SOUTH PORTLAND — City councilors Tuesday night adopted a climate change resolve and were asked again to form a committee to decide how to regulate short-term housing rentals.
Councilors in an April 25 workshop are scheduled to rehash the rental issue, which has divided residents on opposing sides of the debate. A petition submitted last month effectively barred the ordinance from taking effect; it was scheduled to be fully enforceable by June 1. The council subsequently voted to repeal the ordinance and rework the issue rather than putting it to a referendum vote.
John Murphy, a resident and owner of a short-term rental in the Willard Beach neighborhood, implored the council Tuesday to staff a committee, a request he has made in the past.
Murphy also asked the mayor to poll councilors to gauge their individual interest in establishing such a committee, and also suggested the Planning Board could be tasked with appointing committee members.
Mayor Linda Cohen declined to poll councilors because the topic was not on the agenda and there was no public notice.
Other speakers said the Town Council is the committee elected to decide important matters and there is no new information about the issue an ad-hoc committee would provide.
“We could have 10 more workshops and public hearings, and be in the same place,” resident Diane Romano said.
The ordinance, approved 6-1 on Feb. 20, would have banned non-owner-occupied rentals in all residential neighborhoods. Hosted stays, where the homeowner is present, would have been possible in all areas of the city. Non-owner-occupied rentals would be allowed only in commercial and mixed-use neighborhoods.
Short-term rentals are defined as any stay of 30 days or fewer, and have been popularized and promoted by online vacation home rental sites like Airbnb, VRBO, and HomeAway.
Without regulation, short-term rentals are allowed throughout the city.
Councilors voted unanimously with the exception of Kate Lewis, who was absent, to support a joint climate action plan with Portland.
The plan aims to reduce carbon emissions by 80 percent by 2050 and have city operations powered by renewable energy by 2040.
Sustainability Director Julie Rosenbach briefed the council on the plan in a previous workshop last month.
The three objectives of the plan include reducing greenhouse gas emissions, preparing for the impact of climate change on coastal communities and building community engagement.
A 12-member steering committee has been chosen to develop the city’s vision.
Councilor Eben Rose said he fears people do not understand the enormity of the crisis the city is facing, adding there will need to be a major paradigm shift.
Councilor Sue Henderson said the resolve gives her hope, and although Rose agreed, he questioned whether spending $110,000 for a consultant was necessary. Rose said consulting work addressed in the resolve, such as community outreach and research, could be done in-house within the sustainability office.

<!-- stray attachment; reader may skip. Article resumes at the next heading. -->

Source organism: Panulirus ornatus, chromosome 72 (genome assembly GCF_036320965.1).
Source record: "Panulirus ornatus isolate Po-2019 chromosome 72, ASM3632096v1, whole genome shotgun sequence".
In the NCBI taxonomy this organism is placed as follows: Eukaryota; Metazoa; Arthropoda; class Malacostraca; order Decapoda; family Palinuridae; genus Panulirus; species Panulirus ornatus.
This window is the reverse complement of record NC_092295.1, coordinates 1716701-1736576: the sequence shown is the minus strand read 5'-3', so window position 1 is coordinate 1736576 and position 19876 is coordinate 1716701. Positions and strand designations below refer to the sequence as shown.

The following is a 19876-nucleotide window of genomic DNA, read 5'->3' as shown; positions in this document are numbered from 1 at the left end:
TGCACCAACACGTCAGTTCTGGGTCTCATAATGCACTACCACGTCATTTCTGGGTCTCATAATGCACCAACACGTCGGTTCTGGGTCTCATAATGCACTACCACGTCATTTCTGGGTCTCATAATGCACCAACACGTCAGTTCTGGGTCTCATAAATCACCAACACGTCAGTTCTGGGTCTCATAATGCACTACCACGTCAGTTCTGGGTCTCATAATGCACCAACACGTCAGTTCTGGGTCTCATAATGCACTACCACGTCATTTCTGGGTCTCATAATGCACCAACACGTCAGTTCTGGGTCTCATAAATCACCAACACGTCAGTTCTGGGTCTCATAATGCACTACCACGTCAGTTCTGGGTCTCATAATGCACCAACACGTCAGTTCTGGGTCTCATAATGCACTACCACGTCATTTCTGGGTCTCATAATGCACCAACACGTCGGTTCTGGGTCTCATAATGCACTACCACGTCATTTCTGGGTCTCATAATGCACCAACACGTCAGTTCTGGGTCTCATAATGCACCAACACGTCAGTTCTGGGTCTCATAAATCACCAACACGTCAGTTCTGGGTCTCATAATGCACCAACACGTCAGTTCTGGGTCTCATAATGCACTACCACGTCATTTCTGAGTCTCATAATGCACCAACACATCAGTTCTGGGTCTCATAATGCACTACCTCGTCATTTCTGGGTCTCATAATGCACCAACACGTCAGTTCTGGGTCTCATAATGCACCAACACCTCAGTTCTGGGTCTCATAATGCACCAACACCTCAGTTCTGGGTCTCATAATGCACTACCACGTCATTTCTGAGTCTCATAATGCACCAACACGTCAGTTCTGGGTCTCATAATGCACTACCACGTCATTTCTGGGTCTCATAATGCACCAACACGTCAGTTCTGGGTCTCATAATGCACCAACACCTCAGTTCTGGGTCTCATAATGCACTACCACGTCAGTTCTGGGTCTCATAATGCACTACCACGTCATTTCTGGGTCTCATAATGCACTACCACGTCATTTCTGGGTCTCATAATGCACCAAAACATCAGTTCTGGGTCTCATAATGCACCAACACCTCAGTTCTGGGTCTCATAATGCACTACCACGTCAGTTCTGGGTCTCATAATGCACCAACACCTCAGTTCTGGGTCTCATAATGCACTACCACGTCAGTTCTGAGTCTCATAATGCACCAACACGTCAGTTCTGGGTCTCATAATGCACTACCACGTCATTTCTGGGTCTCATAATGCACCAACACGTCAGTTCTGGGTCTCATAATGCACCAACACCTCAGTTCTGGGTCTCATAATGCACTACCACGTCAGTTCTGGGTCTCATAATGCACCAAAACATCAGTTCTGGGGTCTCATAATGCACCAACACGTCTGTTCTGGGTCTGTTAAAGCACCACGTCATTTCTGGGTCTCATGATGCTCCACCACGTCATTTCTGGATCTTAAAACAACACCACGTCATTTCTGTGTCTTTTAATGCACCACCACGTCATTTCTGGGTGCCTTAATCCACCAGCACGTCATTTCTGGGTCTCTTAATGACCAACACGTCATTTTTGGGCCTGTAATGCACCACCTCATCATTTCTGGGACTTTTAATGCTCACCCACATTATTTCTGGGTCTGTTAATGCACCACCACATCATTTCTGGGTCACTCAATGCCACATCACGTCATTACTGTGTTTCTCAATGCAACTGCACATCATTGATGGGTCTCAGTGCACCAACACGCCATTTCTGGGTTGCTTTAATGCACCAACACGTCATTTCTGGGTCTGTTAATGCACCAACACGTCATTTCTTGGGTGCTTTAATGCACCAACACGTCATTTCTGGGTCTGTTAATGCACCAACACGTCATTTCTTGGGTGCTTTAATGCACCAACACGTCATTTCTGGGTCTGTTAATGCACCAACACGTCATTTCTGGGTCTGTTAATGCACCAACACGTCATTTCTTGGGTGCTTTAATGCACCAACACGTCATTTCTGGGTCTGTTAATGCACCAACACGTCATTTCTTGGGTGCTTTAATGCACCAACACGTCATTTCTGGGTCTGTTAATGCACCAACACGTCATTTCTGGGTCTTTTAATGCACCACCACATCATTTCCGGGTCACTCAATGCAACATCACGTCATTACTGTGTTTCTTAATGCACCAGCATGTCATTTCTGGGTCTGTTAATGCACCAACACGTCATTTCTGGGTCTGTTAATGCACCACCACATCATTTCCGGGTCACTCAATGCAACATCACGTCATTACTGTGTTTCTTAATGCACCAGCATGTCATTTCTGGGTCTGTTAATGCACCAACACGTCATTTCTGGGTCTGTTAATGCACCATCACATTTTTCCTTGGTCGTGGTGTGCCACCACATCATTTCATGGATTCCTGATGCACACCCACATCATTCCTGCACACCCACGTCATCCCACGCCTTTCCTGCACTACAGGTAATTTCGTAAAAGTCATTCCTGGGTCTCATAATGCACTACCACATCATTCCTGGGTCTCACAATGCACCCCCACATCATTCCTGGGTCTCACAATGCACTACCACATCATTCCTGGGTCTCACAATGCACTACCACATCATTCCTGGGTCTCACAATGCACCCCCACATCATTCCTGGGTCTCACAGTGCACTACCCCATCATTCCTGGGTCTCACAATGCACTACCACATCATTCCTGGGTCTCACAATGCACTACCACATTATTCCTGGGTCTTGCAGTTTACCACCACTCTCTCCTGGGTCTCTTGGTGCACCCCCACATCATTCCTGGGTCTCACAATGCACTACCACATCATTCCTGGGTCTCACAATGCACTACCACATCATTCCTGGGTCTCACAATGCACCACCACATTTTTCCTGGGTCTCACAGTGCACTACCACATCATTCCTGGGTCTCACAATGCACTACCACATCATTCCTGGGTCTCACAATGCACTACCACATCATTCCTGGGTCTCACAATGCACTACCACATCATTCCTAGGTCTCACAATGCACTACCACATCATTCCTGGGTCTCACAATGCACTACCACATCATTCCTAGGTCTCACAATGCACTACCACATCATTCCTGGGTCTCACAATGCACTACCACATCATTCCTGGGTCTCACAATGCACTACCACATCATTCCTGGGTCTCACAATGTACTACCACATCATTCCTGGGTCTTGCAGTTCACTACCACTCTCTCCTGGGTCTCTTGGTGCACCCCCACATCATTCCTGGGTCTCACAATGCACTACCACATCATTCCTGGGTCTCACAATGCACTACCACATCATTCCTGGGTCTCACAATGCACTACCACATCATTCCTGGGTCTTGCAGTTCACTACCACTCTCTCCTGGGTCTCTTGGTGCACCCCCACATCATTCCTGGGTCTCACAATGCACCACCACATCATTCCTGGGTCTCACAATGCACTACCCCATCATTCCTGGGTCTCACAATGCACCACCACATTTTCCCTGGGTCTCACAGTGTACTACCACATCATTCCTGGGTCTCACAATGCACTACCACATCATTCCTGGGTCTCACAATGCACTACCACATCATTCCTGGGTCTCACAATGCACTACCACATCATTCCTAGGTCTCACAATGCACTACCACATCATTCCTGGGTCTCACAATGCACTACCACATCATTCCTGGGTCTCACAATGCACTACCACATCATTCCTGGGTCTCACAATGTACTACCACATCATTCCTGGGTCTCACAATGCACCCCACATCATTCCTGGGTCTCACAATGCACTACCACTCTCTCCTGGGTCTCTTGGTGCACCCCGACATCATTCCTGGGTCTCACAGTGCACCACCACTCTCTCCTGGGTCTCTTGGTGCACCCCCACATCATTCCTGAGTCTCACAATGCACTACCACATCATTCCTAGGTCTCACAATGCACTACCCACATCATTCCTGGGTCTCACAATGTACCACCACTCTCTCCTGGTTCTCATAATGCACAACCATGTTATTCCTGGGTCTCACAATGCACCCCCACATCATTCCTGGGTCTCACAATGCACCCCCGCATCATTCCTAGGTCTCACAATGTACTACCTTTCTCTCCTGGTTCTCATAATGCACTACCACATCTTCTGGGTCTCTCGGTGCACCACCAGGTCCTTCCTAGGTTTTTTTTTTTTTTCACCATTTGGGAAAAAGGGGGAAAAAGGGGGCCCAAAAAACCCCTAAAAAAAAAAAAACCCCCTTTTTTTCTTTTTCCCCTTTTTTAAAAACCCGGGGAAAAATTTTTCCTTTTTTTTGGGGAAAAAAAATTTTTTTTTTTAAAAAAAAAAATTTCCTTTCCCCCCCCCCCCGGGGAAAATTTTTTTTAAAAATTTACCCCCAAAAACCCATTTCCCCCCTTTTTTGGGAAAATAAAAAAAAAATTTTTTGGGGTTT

The project has been offered to the city at no charge, although fundraising is taking place. It’s also been proposed that South Portland and Portland commit $110,000 each.
Rosenbach said she understood Rose’s concerns, adding she would be outlining the department’s capital improvements budget May 3, when the financial resources necessary to implement the plan would be discussed. She clarified that adopting the resolve and appropriating the money are two separate actions; adopting the resolve does not commit the council to contributing the money.
The climate action resolve and plan comes after the city last July adopted the Mayors Climate Agenda, which follows the goals of the Paris Climate Agreement to reduce greenhouse gas emissions.
Globally, cities have rallied around the shared objective of keeping global temperature rise to no more than 2 degrees Celsius, preferably no more than 1.5 degrees Celsius. As a member of the Climate Mayors, South Portland has pledged to work toward this goal, Rosenbach said last month.
The main sources of emissions in the city are heating, electricity use and transportation, she said.
According to Rosenbach, the cities will also create parcel-level maps of energy consumption and greenhouse gas emissions, as well as a map showing the location and capacity of key assets in the local electric grid. She estimated the project, proposed by Gridsolar and the Maine Chapter of the Sierra Club, would last about a year.
The city on Tuesday also dedicated the council chambers lectern to the late Richard Reed, a parks and recreation employee who worked for the city for three decades.
Reed crafted the lectern and also the city clerk’s desk, which is in use at City Hall. Reed’s widow, Nona Reed, and other family members were present for the ceremony.
South Portland Mayor Linda Cohen, left, Nona Reed and Reed’s son dedicate the City Council lectern Tuesday, April 17, to Richard Reed, a 30-year city employee and finish carpenter who made the lectern.